Over the years, Valentine's Day, the day of love, has acquired many different symbols, or things that represent love, romance, and passion -- everything that Valentine's Day represents. Here are a few of the more popular Valentine's Day symbols:
Cupid, the playful winged angel, spreads love by piercing hearts with his golden arrows. It's no wonder that Cupid brings people together in love. In Roman mythology, he's the god of erotic love and the son of Venus, the goddess of love. In Greek mythology, he's known as Eros, the god responsible for love, lust, and sex. While Cupid had no connection with St. Valentine or the day itself, his reputation as a matchmaker made him a symbol of Valentine's Day.
Roses, particularly red roses, symbolize love passion, and desire. Widely considered one of the most romantic gifts, these fragrant blooms are the most popular Valentine's Day gift for lovers around the world. Roses are often given as a dozen, but a single long-stemmed red rose is just as elegant and romantic.
Nothing symbolizes love and romance more than a heart. The heart represents life and when you give your heart to your partner, your giving your whole self. Popular Valentine's Day hearts include a heart with your names inside, a heart pierced with an arrow, or a heart with two love birds inside. For more info about hearts and lots of great heart-shaped ideas and gifts, check out our heart-shape page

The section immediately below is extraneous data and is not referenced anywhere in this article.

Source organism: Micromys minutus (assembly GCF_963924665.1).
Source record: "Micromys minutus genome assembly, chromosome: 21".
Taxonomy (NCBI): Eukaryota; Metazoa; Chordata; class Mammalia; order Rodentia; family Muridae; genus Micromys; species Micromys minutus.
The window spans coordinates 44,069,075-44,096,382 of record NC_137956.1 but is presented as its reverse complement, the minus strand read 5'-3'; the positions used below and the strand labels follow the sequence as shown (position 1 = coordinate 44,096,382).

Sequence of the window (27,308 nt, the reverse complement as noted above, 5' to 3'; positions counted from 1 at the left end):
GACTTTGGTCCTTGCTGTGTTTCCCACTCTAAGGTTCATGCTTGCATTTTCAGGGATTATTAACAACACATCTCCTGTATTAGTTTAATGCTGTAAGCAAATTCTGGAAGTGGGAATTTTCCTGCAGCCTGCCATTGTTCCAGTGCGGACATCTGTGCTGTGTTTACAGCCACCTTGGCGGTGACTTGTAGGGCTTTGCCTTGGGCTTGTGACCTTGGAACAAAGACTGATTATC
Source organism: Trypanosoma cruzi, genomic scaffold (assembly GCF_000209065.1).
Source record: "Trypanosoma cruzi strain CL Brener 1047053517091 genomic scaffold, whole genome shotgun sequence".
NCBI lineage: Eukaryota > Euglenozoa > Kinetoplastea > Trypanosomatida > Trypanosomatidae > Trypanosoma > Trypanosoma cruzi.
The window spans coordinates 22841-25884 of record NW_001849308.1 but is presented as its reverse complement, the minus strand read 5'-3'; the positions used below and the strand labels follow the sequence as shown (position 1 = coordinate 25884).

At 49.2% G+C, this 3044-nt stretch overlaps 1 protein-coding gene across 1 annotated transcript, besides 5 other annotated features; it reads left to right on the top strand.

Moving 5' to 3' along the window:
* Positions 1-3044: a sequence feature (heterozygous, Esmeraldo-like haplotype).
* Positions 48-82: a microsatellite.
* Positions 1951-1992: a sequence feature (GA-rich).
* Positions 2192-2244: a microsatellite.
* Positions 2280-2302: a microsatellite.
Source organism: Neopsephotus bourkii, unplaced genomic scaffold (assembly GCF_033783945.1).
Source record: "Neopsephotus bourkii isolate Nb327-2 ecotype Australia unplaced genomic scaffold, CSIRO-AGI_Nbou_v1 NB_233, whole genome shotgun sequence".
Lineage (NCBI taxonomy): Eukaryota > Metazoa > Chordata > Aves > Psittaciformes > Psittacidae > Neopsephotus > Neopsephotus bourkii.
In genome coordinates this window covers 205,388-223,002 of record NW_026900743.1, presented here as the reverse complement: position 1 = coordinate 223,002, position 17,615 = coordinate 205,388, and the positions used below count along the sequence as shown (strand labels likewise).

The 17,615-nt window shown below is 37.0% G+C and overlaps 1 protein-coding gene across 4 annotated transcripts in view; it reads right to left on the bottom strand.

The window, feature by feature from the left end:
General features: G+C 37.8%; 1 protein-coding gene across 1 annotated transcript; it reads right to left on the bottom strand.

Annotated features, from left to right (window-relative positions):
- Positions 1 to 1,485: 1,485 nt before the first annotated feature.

Valentine's Day has long been associated with love and fertility and love birds symbolize this as it's the day that they traditionally choose their mates. Love birds tend to form very close bonds with their mates, usually lasting a lifetime. Once mated, love birds become inseparable.
Doves symbolize peace, loyalty, and love. Dove birds select a partner and remain loyal throughout their life, mating only with each other.
Chocolate has long been considered a romantic gift, especially on Valentine's Day. It could be that chocolate is sweet -- like love. More likely is the fact that chocolate is an aphrodisiac leading to desirable passion. Put it in a heart shaped box and you have a classic Valentine's Day gift.
Love knots, also known as the true lovers knot, have roots dating back to before the 16th century. It's said that Dutch sailors tied these special knots to remind them of their loved ones back at home. The love knot consists of two intertwining overhand knots, symbolizing intertwined lovers. It's also often used in romantic jewelry and chains. Like true love, the simplicity is deceptive, as this knot is difficult to tie correctly. Photo by: Frank van Mierlo
Celtic Love Knots
Traced back to Arabic times, young Muslim females created celtic love knots to express their love to their sweethearts. Because the celtic love knot has no ending or beginning, it's a classic symbol of true love and therefore Valentine's Day. The concept of giving celtic love knots to symbolize your love for your partner is practiced even today.
Lace, Ribbons, and Frills
Perhaps a lesser known symbol of love and Valentine's Day, but lace, ribbon, and other frills have long been associated with love. During the times of knighthood, it's said that knights would tie ribbons to himself to represent his beloved and keep her close by while in battle. Today lace, ribbons, and frills are still used -- lace lines the boxes of heart shaped chocolates and packages and flowers are tied with romantic ribbons.